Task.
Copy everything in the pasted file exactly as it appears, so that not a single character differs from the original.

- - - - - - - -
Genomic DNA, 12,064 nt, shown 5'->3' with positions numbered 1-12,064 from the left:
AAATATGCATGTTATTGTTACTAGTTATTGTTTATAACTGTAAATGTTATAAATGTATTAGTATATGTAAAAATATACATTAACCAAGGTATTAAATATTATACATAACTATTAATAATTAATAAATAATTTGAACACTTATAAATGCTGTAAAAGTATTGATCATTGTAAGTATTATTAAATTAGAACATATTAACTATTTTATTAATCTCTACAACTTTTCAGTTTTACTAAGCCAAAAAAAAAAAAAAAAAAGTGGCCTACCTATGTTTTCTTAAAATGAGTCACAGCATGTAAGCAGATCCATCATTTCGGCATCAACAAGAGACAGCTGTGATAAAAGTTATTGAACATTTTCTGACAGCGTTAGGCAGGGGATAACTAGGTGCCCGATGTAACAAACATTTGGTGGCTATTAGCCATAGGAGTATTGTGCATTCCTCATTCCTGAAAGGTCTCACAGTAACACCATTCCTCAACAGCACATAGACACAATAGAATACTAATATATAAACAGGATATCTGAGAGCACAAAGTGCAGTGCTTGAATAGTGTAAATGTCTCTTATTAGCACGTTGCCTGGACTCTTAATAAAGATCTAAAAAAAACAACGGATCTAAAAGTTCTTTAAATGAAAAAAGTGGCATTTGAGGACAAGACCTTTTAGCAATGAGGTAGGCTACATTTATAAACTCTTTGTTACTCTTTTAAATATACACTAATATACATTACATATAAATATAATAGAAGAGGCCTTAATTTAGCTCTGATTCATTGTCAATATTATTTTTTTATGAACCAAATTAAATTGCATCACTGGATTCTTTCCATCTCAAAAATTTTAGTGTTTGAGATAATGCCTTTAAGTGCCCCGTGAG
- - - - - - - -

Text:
Genomic DNA, 12,064 nt, shown 5'->3' with positions numbered 1-12,064 from the left:
AAATATGCATGTTATTGTTACTAGTTATTGTTTATAACTGTAAATGTTATAAATGTATTAGTATATGTAAAAATATACATTAACCAAGGTATTAAATATTATACATAACTATTAATAATTAATAAATAATTTGAACACTTATAAATGCTGTAAAAGTATTGATCATTGTAAGTATTATTAAATTAGAACATATTAACTATTTTATTAATCTCTACAACTTTTCAGTTTTACTAAGCCAAAAAAAAAAAAAAAAAAGTGGCCTACCTATGTTTTCTTAAAATGAGTCACAGCATGTAAGCAGATCCATCATTTCGGCATCAACAAGAGACAGCTGTGATAAAAGTTATTGAACATTTTCTGACAGCGTTAGGCAGGGGATAACTAGGTGCCCGATGTAACAAACATTTGGTGGCTATTAGCCATAGGAGTATTGTGCATTCCTCATTCCTGAAAGGTCTCACAGTAACACCATTCCTCAACAGCACATAGACACAATAGAATACTAATATATAAACAGGATATCTGAGAGCACAAAGTGCAGTGCTTGAATAGTGTAAATGTCTCTTATTAGCACGTTGCCTGGACTCTTAATAAAGATCTAAAAAAAACAACGGATCTAAAAGTTCTTTAAATGAAAAAAGTGGCATTTGAGGACAAGACCTTTTAGCAATGAGGTAGGCTACATTTATAAACTCTTTGTTACTCTTTTAAATATACACTAATATACATTACATATAAATATAATAGAAGAGGCCTTAATTTAGCTCTGATTCATTGTCAATATTATTTTTTTATGAACCAAATTAAATTGCATCACTGGATTCTTTCCATCTCAAAAATTTTAGTGTTTGAGATAATGCCTTTAAGTGCCCCGTGAG